One of the most uncomfortable realities of being a writer is asking for blurbs. It ranks somewhere between Irritable Bowel Syndrome and having bamboo spikes driven under your toenails on the enjoyability meter.
Before The Telling released, I determined to aim high for endorsers. Nothing but “big names.” I contacted a dozen high-profile authors, most of whom I’d had personal contact with, about blurbing the book. When the publication deadline was reached, I had approximately…
(After the book was released, one author did contact me, apologized for missing the deadline, and graciously sent me a nice endorsement.) Either way, the process was quite a let-down.
I suppose my first reaction is the reaction most authors have when another author does not endorse them:
The reason no one (of consequence) has endorsed my book is because IT SUCKS!
I probably don’t need to say this, but if you want to write long-term, quashing such thoughts is exigent. Of course, making your books more endorseable — well-written, with rising authorial stock – is important. But until authors are banging down your door to endorse you, the reality is that getting blurbs for our books remains a tedious necessity.
For whatever reasons, I am now in the weird position of having authors ask me for blurbs. Which kind of sucks. Don’t get me wrong, it is quite flattering that ones name would be considered a positive commodity. Furthermore, it’s good form to throw writerly love around, whether it’s in asking for or giving endorsements. Bottom line: Being asked to endorse another writer’s book is a totally awesome problem to have.
The sucky part of this deal is being caught between wanting to be a “blurb whore,” endorse EVERYTHING, and only wanting to endorse books and authors I can GENUINELY get behind.
There’s a downside to both these extremes:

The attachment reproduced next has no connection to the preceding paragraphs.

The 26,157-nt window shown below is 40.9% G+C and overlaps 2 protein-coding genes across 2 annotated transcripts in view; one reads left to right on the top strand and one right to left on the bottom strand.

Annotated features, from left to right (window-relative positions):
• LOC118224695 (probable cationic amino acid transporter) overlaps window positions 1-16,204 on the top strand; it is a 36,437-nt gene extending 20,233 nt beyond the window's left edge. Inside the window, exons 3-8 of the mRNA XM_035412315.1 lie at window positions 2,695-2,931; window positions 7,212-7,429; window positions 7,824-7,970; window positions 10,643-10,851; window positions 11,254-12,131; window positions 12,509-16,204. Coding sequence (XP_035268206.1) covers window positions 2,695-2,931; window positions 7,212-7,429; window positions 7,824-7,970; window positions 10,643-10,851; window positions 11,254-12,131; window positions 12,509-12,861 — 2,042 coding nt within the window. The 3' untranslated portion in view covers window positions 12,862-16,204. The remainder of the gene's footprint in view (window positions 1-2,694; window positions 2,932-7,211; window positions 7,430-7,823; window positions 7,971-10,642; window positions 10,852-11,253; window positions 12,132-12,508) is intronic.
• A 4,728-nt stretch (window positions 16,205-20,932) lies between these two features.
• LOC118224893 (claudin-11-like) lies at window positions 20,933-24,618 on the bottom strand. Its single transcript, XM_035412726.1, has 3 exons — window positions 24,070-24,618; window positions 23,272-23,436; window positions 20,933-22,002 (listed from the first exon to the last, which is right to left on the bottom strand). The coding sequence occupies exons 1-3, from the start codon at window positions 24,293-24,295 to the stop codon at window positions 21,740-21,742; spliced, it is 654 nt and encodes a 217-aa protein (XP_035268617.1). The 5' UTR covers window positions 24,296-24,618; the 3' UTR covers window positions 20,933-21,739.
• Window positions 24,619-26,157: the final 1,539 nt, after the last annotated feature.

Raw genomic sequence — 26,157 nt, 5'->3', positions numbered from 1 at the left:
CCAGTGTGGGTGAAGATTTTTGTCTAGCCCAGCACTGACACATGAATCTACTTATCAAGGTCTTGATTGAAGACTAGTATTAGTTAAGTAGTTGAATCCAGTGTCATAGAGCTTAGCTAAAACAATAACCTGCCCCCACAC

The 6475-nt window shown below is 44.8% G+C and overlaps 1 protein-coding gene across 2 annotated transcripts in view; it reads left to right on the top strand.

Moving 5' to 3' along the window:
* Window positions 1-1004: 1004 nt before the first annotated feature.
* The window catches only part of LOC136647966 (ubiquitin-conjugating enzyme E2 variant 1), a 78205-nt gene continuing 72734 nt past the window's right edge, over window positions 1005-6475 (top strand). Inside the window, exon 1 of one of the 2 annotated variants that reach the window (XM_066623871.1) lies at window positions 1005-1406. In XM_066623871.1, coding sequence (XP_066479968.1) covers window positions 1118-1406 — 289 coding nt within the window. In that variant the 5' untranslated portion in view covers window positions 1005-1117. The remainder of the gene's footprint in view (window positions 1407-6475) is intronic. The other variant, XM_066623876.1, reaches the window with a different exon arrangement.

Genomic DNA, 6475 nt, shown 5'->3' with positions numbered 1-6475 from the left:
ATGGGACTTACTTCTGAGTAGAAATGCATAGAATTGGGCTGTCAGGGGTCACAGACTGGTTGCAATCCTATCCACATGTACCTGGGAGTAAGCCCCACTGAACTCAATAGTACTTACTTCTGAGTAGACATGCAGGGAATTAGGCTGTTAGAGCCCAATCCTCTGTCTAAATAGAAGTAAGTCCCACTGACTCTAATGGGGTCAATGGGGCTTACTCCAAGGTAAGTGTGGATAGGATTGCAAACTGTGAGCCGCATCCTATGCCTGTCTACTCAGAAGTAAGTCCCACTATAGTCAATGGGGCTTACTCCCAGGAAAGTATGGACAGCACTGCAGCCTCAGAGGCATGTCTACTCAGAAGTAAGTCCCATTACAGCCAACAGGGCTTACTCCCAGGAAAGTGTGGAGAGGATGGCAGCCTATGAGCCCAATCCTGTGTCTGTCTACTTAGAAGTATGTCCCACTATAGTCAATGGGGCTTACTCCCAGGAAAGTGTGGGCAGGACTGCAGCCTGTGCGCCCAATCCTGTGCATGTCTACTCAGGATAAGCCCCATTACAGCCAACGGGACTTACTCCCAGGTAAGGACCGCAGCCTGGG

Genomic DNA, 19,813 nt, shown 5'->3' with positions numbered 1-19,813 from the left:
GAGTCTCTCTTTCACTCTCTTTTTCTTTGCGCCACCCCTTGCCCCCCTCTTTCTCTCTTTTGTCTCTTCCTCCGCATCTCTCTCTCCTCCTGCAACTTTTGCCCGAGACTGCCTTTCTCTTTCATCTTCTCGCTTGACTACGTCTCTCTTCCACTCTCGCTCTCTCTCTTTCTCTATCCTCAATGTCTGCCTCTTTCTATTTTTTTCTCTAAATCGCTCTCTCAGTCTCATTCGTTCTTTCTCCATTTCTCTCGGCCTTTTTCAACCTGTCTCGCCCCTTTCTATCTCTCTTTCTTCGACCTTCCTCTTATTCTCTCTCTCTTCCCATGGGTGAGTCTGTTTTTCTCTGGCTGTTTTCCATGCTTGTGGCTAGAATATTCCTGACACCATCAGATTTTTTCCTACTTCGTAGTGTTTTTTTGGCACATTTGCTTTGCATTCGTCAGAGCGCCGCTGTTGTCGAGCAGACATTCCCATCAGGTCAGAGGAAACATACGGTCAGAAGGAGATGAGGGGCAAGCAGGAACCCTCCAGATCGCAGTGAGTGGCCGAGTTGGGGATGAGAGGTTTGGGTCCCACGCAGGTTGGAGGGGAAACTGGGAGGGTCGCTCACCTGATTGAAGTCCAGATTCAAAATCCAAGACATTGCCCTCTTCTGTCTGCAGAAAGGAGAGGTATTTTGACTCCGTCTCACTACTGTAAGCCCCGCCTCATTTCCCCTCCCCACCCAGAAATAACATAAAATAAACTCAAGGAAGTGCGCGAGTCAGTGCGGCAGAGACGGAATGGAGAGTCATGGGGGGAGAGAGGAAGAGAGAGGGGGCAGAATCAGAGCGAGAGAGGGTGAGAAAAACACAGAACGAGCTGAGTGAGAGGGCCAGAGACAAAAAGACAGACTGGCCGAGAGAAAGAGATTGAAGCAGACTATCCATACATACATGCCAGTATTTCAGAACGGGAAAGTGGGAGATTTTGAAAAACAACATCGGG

- The author who endorses EVERYTHING loses credibility, especially when books they endorse turn out to be not so good.
- The author who only endorses books they GENUINELY like looks like a chap ass, a snobby elitist who lets taste interfere with friendship.
So I had to contact a couple author friends recently and tell them I could not endorse their book. I felt like a total schmuck. I couldn’t offer an endorsement not because I didn’t like their books, but because I didn’t read them. I was just too swamped with my own projects. Perhaps I need to rethink my standards for endorsement. Do I really need to read a book in its entirety and enjoy it before I can attach my name to the title? Why not just endorse the book and stop being a jerk?
Anyway, I felt like a piece of garbage.
And when it comes to blurbing etiquette, maybe that’s the first piece of advice I’d give to an author:
When you ask an author for an endorsement, you are potentially putting them in a place to feel like a schmuck.
Respect that. Do you think they like saying “no” to you? Do you think you’re the only one whose career, reputation, and time is in the balance here?
Which is why it’s good policy when seeking endorsements to simply be polite. Use terms like, “Would you CONSIDER endorsing my latest novel…” or “IF time allows…” In other words, don’t act like a blurb is pending. Or, even worse, like your author friend owes it to you. And by all means, do not keep score. By that I mean, “So-and-so never gave me an endorsement so I’m never buying another one of their books.” Dude, don’t take it so personal.
Finally, when the potential endorser gets back to you and says they’re unable to endorse your book at this time, please — please — don’t pout. In fact, this is the time when bridges are strengthened and industry relationships are built.
Perhaps your response to NOT getting an endorsement may pave the way for future endorsements.
When said author says they can’t blurb you, write them back and thank them for considering. Don’t go sulking into the shadows. Don’t hang up and leave static. And don’t throw a pity party. Tell them you appreciate their time, you understand how busy everyone is, wish them luck on their current projects… and log the relationship. The worst thing you can do after an author informs you they can’t supply a blurb is to start sniping with them. “Why not? You recently blurbed so-and-so’s book and theirs isn’t half as good as mine.”
FAIL. A thousand times over. FAIL.
Instead, be gracious and thankful for the blurbs you do receive. If you haven’t received any yet, “Keep asking. Keep knocking. And keep seeking.” And when another author approaches YOU for an endorsement, you’ll have a richer appreciation for this ugly affair.
All that to say, those authors who were unable to endorse my last book can be expecting another email for my next book. I am not too shy to keep asking. You shouldn’t be either.